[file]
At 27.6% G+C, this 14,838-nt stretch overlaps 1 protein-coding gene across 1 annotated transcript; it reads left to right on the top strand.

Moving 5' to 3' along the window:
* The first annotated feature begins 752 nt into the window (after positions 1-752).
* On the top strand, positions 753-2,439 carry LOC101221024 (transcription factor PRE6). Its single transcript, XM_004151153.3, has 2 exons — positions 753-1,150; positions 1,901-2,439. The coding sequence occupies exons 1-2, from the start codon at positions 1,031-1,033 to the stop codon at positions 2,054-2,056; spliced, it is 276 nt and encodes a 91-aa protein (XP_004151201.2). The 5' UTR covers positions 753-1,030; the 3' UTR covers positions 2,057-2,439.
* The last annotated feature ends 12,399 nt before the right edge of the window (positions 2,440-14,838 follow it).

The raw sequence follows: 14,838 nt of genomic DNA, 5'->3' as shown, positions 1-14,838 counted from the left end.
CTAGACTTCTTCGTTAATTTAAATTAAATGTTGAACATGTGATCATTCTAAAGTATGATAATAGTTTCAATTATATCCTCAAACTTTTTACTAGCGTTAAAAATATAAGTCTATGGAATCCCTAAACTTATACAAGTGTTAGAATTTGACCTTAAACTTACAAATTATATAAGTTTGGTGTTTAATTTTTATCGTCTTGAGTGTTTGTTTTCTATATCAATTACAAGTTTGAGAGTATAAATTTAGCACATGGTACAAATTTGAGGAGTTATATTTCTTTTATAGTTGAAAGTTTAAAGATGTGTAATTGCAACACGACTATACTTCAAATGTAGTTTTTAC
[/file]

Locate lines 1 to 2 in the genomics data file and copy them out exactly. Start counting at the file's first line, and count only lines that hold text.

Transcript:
At 27.6% G+C, this 14,838-nt stretch overlaps 1 protein-coding gene across 1 annotated transcript; it reads left to right on the top strand.

Moving 5' to 3' along the window: